“A woman is pregnant for nine months, she is postpartum for the rest of her life.” The biochemical truth of this is good news for the healing of our planet. Postpartum women are a gentle and essential force of nature. They are full of love, and there can never be too much love.” ~Ibu Robin Lim
All babies benefit from being held against their mothers, and from staying close during sleep and feedings, too. But a premature infant has the most to gain from being close to mother’s heart, and the greatest benefits are had when mother and baby are skin to skin, with no clothing or fabric between their bodies. This is known as Kangaroo Care and the benefits are so great, that studies have found preemies kept against their mother’s chests to do better than their counterparts in incubators!
Before man made the technology you find in hospitals, Nature, God, or Evolution made man, and gave every man a mother to warm him and raise him. I think mothers are so cool, I could start a cult (if I had the time)! For example, did you know that a mother’s breasts change temperature warm or cool a baby held against her? Her body knows the optimum temperature for her baby before her baby’s body has learned to self-regulate temperature.
In fact, being held against mother’s body teaches a baby’s body a lot about how to behave. From us they learn to regulate temperature, but also the rhythm of regular heartbeats. One reason why sleeping with your baby can help prevent SIDS is that being beside our body remind a baby’s body to keep up regular breathing.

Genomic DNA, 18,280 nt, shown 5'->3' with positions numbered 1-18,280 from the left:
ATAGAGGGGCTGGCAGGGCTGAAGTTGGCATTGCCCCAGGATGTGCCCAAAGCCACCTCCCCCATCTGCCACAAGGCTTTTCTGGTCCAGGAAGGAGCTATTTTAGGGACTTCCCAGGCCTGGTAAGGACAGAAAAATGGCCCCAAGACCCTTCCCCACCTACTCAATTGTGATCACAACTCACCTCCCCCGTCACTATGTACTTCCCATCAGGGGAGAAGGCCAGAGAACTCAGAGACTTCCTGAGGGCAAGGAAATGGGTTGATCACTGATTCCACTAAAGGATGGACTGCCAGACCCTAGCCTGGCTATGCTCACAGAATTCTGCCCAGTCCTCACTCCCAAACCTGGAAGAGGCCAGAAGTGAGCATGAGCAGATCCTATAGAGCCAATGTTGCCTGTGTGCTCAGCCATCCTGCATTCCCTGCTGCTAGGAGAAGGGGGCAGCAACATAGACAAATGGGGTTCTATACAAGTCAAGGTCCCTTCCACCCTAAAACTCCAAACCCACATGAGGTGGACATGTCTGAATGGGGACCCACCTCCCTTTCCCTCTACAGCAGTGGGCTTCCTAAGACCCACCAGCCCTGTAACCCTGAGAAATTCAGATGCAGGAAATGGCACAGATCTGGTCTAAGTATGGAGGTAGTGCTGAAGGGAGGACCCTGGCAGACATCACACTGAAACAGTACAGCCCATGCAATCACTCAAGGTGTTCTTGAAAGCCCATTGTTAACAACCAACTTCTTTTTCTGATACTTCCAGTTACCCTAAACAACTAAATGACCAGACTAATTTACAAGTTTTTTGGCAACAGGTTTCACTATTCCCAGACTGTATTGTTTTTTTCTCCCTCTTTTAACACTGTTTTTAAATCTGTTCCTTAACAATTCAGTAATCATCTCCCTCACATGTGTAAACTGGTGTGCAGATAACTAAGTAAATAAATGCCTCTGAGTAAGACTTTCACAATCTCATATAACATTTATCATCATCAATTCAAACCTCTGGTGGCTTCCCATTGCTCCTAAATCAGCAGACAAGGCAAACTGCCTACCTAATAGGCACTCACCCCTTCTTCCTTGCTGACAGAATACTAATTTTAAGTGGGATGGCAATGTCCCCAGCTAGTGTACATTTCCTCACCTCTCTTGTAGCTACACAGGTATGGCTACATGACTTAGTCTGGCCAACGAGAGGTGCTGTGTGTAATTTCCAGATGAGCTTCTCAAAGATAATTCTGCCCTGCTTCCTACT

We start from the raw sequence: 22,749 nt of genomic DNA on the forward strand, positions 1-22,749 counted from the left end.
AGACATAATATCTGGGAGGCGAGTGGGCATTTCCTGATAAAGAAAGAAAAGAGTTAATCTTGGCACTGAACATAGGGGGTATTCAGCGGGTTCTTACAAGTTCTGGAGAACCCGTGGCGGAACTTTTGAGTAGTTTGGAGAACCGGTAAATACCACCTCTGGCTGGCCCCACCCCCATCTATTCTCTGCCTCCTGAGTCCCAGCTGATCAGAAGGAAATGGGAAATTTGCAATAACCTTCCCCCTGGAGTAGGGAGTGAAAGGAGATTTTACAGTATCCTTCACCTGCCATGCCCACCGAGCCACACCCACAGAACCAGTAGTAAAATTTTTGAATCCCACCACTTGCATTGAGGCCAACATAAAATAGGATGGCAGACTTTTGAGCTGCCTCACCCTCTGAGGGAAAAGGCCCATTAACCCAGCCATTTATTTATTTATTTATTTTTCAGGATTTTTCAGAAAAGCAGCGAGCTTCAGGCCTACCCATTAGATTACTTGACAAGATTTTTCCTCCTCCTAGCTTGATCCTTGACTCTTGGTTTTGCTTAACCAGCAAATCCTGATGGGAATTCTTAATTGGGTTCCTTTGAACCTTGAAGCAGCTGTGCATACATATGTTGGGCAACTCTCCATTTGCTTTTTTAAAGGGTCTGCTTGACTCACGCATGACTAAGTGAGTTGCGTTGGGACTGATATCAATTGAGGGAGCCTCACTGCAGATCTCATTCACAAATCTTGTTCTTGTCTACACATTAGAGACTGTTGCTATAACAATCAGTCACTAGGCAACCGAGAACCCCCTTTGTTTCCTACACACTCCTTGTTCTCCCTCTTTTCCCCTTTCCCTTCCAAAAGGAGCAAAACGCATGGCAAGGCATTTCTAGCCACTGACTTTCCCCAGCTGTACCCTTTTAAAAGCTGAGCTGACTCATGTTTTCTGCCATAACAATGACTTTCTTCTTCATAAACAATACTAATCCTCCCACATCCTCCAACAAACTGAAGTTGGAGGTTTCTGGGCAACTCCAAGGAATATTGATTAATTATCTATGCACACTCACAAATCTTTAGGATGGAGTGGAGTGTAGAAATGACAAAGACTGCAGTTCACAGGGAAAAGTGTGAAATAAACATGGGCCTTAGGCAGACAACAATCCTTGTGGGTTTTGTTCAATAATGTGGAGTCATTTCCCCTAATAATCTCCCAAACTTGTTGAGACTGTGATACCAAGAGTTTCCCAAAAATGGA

And when all of the baby’s systems are working optimally, he or she will sleep more, promoting healing and growth. So for all these reasons, premature infants that are worn and whose parents practice Kangaroo Care grow faster, and are generally allowed to go home from the hospital sooner. So if you are looking for a way to support your baby’s growth perfectly and give your family every edge for being together soon, look into Kangaroo Care. Here is an excellent article on the subject of Kangaroo Care and why it works.
Does your baby have a physical condition that makes wrapping impractical? Because of the versatility of wraps, in many cases it will be possible to find a way to wrap up your baby that, rather than being impractical under the circumstances, will make it much easier for you to care for your baby. Before you reject babywearing out of hand, read this story:
Sarah had a friend whose baby was born prematurely with some special medical situations: clubbed feet, Spinal Bifiida, dislocated hips and a delicate immune system. Rather than giving up her plans for wrapping because of the special situation, her friend was able to use a baby wrap to help her handle the special needs. She was lucky to have in her friend a trained babywearing instructor. Since most moms don’t have Sarah to call on, I wanted to share this story for those mamas and papas who might have similar situations and could benefit from their story.